$$ \newcommand{\dt}{\Delta t} \newcommand{\tp}{\thinspace .} \newcommand{\uex}{{u_{\small\mbox{e}}}} \newcommand{\x}{\boldsymbol{x}} \newcommand{\dx}{\, \mathrm{d}x} \newcommand{\ds}{\, \mathrm{d}s} \newcommand{\Real}{\mathbb{R}} \newcommand{\uI}{u_{_0}} \newcommand{\ub}{u_{_\mathrm{D}}} \newcommand{\GD}{\Gamma_{_\mathrm{D}}} \newcommand{\GN}{\Gamma_{_\mathrm{N}}} \newcommand{\GR}{\Gamma_{_\mathrm{R}}} \newcommand{\inner}[2]{\langle #1, #2 \rangle} $$




Taking the next step

If you have come this far, you have learned how to both write simple script-like solvers for a range of PDEs, and how to structure Python solvers using functions and unit tests. Solving a more complex PDE and writing a more full-featured PDE solver is not much harder and the first step is typically to write a solver for a stripped-down test case as a simple Python script. As the script matures and becomes more complex, it is time to think about design, in particular how to modularize the code and organize it into reusable pieces that can be used to build a flexible and extensible solver.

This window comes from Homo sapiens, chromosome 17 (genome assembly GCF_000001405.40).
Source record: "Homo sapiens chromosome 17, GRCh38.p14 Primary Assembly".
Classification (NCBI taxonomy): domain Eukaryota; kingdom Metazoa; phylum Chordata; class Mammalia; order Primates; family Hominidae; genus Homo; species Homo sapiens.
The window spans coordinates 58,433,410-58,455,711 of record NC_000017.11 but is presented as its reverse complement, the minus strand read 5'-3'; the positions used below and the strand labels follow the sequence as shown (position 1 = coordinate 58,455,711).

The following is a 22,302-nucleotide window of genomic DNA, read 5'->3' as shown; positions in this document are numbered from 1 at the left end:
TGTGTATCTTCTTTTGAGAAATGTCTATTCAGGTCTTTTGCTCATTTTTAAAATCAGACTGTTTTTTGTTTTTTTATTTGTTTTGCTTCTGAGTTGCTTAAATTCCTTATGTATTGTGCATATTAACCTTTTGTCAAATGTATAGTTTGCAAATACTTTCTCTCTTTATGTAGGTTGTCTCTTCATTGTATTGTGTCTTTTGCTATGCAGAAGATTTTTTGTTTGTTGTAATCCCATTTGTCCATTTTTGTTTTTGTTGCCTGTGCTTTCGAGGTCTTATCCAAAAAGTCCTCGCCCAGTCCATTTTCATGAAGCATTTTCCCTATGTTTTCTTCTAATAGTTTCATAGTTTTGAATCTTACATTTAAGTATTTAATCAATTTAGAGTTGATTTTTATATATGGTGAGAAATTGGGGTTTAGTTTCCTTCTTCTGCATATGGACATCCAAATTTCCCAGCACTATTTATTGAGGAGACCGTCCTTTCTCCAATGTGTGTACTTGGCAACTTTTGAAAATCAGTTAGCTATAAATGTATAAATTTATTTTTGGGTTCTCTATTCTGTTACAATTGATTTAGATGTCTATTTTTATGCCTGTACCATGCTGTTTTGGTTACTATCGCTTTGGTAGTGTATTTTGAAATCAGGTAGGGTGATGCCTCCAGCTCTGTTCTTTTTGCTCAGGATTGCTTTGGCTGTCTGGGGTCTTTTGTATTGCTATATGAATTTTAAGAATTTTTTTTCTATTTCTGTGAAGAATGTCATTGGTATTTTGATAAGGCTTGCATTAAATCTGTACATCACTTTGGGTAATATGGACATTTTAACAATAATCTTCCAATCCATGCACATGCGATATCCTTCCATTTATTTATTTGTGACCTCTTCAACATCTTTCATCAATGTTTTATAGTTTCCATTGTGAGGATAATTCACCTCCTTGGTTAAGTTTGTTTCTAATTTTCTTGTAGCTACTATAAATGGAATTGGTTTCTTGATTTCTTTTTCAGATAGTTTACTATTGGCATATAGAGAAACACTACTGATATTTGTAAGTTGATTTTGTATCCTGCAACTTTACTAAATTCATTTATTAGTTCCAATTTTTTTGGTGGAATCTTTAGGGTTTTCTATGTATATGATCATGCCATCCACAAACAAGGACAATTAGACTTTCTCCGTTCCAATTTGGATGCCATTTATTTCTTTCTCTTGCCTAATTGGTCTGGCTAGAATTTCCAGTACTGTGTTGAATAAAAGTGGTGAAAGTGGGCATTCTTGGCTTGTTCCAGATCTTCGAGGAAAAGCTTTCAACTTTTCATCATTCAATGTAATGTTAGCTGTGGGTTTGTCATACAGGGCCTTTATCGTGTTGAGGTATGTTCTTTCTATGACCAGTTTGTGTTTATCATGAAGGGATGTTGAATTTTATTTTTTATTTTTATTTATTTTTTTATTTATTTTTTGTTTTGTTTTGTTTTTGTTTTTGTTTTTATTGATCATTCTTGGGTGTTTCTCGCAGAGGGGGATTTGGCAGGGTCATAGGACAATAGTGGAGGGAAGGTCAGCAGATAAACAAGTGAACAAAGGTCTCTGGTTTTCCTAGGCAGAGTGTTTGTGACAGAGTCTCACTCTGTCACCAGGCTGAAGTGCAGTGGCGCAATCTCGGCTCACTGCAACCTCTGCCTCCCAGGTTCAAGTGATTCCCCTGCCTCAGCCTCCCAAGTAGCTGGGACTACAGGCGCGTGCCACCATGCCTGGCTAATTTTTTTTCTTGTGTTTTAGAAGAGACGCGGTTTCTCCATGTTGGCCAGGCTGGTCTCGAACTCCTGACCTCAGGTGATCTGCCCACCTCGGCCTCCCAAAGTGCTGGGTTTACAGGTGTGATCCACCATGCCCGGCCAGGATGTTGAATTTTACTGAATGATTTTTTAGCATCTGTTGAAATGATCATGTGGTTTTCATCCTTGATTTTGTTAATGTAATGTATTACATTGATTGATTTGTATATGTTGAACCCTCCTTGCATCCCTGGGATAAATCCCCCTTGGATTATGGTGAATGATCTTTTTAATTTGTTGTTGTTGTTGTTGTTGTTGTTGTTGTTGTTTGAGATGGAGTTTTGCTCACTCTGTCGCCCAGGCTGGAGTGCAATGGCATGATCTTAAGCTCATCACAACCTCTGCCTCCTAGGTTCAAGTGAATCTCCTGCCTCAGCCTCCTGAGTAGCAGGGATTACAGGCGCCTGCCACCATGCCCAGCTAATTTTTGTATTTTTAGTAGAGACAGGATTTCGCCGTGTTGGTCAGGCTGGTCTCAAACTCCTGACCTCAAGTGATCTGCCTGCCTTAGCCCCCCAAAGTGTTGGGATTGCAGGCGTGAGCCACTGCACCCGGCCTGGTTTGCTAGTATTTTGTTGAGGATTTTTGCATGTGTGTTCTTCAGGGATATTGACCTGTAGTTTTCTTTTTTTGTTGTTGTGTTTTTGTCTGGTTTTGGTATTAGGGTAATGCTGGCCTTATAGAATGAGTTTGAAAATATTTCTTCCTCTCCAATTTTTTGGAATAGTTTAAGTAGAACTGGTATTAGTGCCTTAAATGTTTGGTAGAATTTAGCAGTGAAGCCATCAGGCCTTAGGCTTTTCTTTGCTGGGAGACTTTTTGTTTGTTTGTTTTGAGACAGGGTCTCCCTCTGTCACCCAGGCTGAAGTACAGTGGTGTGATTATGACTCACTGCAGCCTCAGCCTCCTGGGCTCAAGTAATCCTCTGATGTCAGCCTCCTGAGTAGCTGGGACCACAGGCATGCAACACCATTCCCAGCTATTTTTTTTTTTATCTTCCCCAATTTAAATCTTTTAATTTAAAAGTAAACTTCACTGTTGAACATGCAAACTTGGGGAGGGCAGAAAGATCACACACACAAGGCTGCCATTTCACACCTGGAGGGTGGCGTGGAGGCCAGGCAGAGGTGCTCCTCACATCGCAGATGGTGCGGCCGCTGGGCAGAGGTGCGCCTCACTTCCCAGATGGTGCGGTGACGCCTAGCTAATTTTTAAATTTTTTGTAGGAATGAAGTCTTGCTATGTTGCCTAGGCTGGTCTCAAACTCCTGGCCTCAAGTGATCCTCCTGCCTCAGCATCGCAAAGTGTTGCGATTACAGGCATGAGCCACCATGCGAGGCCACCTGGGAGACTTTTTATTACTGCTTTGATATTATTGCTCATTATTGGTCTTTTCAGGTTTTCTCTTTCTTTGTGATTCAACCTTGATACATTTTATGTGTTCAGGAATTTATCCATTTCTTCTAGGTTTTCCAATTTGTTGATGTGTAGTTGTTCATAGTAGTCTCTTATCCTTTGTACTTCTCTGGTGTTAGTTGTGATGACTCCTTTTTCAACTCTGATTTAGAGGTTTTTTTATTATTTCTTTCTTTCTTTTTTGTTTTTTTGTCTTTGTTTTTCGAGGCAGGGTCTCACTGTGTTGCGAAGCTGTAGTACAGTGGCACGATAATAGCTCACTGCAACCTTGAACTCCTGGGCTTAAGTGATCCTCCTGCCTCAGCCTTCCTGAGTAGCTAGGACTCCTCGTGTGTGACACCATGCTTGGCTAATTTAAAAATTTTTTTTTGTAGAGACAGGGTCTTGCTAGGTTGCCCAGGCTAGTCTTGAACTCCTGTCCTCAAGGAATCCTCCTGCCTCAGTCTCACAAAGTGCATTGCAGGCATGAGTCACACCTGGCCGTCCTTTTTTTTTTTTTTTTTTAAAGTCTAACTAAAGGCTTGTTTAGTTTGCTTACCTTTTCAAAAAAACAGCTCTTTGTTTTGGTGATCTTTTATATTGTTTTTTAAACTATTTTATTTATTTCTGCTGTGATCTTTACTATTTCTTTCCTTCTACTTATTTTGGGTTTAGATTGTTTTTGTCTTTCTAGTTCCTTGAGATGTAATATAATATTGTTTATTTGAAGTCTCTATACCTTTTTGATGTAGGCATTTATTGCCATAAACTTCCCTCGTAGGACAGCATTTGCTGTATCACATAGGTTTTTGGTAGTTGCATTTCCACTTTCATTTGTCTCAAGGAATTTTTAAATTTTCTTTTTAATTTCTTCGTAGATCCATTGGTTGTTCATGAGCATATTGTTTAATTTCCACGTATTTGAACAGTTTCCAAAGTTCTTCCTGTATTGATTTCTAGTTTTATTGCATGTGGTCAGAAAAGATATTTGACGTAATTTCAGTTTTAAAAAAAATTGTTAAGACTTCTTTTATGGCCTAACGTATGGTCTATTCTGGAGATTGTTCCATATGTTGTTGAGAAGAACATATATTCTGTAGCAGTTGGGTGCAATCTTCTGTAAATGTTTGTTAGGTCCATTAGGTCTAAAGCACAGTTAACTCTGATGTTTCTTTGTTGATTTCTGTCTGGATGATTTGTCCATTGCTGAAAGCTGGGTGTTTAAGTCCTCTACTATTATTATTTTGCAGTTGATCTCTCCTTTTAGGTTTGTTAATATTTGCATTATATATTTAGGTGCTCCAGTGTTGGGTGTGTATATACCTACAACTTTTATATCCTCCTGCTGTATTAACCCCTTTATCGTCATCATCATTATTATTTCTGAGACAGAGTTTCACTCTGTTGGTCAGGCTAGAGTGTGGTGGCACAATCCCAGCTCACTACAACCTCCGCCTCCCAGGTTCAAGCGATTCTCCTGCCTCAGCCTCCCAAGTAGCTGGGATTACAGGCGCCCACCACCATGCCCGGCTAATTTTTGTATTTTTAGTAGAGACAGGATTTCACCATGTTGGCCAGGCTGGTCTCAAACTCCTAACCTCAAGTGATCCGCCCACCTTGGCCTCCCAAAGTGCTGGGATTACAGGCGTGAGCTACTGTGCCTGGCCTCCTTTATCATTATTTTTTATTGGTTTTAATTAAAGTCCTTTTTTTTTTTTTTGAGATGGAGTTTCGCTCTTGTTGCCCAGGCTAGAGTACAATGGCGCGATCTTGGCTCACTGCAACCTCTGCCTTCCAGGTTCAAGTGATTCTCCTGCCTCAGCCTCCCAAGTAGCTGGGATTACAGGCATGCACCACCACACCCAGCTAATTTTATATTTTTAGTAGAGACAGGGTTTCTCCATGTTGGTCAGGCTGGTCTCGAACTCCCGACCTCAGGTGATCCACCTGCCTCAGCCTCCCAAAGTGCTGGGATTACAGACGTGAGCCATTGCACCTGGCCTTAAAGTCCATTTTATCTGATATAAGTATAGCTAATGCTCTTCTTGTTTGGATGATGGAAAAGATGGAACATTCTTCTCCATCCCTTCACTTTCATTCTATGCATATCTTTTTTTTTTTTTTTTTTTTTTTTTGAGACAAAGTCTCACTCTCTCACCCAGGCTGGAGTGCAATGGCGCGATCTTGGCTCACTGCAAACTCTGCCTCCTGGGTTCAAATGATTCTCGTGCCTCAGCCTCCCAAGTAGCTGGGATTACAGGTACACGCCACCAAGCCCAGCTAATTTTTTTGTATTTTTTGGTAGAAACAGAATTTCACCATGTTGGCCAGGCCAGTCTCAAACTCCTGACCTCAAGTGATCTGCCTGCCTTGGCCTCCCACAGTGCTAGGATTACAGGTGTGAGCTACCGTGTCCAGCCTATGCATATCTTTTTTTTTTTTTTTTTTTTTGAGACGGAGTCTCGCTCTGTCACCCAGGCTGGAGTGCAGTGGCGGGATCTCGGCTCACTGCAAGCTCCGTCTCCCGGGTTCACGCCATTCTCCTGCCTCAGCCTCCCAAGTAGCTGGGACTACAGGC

On the FEniCS web site you will find more extensive documentation, more example programs, and links to advanced solvers and applications written on top of FEniCS. Get inspired and develop your own solver for your favorite application, publish your code and share your knowledge with the FEniCS community and the world!

PS: Stay tuned for the FEniCS Tutorial Volume 2!